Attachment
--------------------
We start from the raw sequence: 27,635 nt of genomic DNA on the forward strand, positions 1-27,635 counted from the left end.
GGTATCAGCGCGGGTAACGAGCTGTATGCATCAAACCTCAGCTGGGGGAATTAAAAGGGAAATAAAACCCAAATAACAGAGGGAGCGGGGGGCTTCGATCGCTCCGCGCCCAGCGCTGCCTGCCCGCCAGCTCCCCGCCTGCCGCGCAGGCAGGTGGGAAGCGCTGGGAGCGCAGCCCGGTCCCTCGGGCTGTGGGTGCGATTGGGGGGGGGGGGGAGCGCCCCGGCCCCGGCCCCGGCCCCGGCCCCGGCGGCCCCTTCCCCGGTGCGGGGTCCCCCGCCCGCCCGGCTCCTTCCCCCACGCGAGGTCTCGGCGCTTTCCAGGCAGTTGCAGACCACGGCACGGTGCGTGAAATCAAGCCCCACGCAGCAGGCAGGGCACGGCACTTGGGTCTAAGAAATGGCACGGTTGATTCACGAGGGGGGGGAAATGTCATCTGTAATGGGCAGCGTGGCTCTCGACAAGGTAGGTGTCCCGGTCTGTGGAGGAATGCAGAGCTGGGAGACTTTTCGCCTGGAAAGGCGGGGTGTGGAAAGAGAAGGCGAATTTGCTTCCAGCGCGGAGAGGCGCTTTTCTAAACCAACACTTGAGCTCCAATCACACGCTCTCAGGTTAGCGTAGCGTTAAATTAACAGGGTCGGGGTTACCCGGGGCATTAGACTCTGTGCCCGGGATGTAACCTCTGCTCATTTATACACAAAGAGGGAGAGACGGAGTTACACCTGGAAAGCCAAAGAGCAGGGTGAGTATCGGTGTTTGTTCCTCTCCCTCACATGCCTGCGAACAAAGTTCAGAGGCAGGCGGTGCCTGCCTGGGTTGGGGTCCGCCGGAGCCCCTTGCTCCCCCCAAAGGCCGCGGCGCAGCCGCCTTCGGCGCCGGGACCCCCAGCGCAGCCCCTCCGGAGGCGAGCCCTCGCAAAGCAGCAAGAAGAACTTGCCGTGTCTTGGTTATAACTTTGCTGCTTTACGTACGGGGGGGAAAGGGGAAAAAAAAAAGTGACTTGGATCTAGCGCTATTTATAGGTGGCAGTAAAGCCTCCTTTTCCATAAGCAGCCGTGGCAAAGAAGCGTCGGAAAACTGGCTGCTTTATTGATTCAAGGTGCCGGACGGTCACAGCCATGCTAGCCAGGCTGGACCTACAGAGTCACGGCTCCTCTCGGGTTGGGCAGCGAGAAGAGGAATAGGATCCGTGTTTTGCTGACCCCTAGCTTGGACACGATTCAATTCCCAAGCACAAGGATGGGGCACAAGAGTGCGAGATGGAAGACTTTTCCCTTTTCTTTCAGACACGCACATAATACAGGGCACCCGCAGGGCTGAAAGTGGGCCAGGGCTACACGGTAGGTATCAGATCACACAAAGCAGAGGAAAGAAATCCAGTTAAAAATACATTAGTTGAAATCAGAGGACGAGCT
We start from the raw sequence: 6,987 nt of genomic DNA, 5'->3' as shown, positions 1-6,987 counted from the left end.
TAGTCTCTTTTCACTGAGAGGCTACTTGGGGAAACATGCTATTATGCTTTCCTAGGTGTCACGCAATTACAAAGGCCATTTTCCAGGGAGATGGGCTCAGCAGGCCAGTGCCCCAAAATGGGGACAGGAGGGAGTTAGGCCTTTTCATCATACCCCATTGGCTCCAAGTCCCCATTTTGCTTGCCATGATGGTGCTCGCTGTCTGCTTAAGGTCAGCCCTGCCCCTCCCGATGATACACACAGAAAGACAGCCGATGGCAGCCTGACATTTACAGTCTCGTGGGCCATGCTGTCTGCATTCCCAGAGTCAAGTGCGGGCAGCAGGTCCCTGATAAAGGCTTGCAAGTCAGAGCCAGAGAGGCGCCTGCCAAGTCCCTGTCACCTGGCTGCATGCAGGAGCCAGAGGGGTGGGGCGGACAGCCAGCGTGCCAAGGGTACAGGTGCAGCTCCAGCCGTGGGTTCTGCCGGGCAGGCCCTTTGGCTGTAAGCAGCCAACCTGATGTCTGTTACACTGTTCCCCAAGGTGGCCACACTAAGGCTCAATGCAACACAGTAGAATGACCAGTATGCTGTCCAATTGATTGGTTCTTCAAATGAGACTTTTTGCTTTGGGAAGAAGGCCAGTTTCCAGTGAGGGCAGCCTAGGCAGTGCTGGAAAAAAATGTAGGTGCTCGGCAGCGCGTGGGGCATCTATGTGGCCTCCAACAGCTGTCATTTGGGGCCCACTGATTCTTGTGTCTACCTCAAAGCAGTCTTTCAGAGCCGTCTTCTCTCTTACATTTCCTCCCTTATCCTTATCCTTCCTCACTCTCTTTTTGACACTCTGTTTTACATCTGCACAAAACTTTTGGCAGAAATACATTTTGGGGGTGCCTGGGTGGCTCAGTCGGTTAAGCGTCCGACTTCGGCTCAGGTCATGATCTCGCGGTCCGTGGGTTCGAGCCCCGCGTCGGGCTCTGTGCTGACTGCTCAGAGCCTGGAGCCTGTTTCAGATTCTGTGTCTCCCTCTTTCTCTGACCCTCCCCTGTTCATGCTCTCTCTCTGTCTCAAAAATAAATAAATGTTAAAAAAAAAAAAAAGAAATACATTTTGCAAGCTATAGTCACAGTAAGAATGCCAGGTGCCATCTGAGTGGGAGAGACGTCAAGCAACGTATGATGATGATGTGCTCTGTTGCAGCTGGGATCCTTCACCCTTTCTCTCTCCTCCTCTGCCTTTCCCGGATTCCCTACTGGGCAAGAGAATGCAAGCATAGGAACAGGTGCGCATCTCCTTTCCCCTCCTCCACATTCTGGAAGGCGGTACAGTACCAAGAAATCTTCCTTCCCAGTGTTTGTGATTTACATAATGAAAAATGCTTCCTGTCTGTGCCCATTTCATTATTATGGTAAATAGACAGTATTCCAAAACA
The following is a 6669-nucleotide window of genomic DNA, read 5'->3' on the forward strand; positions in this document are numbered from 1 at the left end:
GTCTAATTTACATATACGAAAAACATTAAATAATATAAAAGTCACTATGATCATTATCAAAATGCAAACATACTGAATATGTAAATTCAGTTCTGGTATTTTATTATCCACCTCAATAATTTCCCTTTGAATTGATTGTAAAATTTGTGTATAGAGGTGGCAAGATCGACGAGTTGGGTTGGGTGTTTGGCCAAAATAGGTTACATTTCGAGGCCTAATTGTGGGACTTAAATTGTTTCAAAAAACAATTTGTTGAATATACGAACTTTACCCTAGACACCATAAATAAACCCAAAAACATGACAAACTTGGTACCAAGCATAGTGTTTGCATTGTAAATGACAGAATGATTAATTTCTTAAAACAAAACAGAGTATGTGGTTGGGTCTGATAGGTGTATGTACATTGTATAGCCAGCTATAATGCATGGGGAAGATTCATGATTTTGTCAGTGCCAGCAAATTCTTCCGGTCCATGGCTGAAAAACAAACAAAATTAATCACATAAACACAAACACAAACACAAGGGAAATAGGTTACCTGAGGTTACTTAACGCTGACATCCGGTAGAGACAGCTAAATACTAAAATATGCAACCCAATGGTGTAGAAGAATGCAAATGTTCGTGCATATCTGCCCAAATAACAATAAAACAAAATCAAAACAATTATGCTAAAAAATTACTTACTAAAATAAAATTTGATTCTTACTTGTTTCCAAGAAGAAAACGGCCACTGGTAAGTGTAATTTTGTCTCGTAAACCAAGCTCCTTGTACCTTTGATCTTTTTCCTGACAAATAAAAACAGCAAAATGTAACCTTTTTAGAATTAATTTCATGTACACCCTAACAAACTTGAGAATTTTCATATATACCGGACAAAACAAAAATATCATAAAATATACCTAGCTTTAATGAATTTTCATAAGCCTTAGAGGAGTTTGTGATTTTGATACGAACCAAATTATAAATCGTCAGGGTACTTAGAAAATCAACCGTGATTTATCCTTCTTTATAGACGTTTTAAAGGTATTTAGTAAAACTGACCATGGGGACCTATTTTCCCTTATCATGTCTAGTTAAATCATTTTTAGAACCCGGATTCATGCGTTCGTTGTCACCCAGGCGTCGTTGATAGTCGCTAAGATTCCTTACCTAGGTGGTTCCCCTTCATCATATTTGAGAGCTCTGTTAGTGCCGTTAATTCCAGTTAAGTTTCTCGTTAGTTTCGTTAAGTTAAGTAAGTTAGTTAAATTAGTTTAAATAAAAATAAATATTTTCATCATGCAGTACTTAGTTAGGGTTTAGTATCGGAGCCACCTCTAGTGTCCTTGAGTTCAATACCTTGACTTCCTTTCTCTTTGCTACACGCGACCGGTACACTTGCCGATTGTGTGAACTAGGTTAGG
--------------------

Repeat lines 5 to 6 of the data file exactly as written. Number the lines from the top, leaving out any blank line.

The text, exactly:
The following is a 6669-nucleotide window of genomic DNA, read 5'->3' on the forward strand; positions in this document are numbered from 1 at the left end:
GTCTAATTTACATATACGAAAAACATTAAATAATATAAAAGTCACTATGATCATTATCAAAATGCAAACATACTGAATATGTAAATTCAGTTCTGGTATTTTATTATCCACCTCAATAATTTCCCTTTGAATTGATTGTAAAATTTGTGTATAGAGGTGGCAAGATCGACGAGTTGGGTTGGGTGTTTGGCCAAAATAGGTTACATTTCGAGGCCTAATTGTGGGACTTAAATTGTTTCAAAAAACAATTTGTTGAATATACGAACTTTACCCTAGACACCATAAATAAACCCAAAAACATGACAAACTTGGTACCAAGCATAGTGTTTGCATTGTAAATGACAGAATGATTAATTTCTTAAAACAAAACAGAGTATGTGGTTGGGTCTGATAGGTGTATGTACATTGTATAGCCAGCTATAATGCATGGGGAAGATTCATGATTTTGTCAGTGCCAGCAAATTCTTCCGGTCCATGGCTGAAAAACAAACAAAATTAATCACATAAACACAAACACAAACACAAGGGAAATAGGTTACCTGAGGTTACTTAACGCTGACATCCGGTAGAGACAGCTAAATACTAAAATATGCAACCCAATGGTGTAGAAGAATGCAAATGTTCGTGCATATCTGCCCAAATAACAATAAAACAAAATCAAAACAATTATGCTAAAAAATTACTTACTAAAATAAAATTTGATTCTTACTTGTTTCCAAGAAGAAAACGGCCACTGGTAAGTGTAATTTTGTCTCGTAAACCAAGCTCCTTGTACCTTTGATCTTTTTCCTGACAAATAAAAACAGCAAAATGTAACCTTTTTAGAATTAATTTCATGTACACCCTAACAAACTTGAGAATTTTCATATATACCGGACAAAACAAAAATATCATAAAATATACCTAGCTTTAATGAATTTTCATAAGCCTTAGAGGAGTTTGTGATTTTGATACGAACCAAATTATAAATCGTCAGGGTACTTAGAAAATCAACCGTGATTTATCCTTCTTTATAGACGTTTTAAAGGTATTTAGTAAAACTGACCATGGGGACCTATTTTCCCTTATCATGTCTAGTTAAATCATTTTTAGAACCCGGATTCATGCGTTCGTTGTCACCCAGGCGTCGTTGATAGTCGCTAAGATTCCTTACCTAGGTGGTTCCCCTTCATCATATTTGAGAGCTCTGTTAGTGCCGTTAATTCCAGTTAAGTTTCTCGTTAGTTTCGTTAAGTTAAGTAAGTTAGTTAAATTAGTTTAAATAAAAATAAATATTTTCATCATGCAGTACTTAGTTAGGGTTTAGTATCGGAGCCACCTCTAGTGTCCTTGAGTTCAATACCTTGACTTCCTTTCTCTTTGCTACACGCGACCGGTACACTTGCCGATTGTGTGAACTAGGTTAGG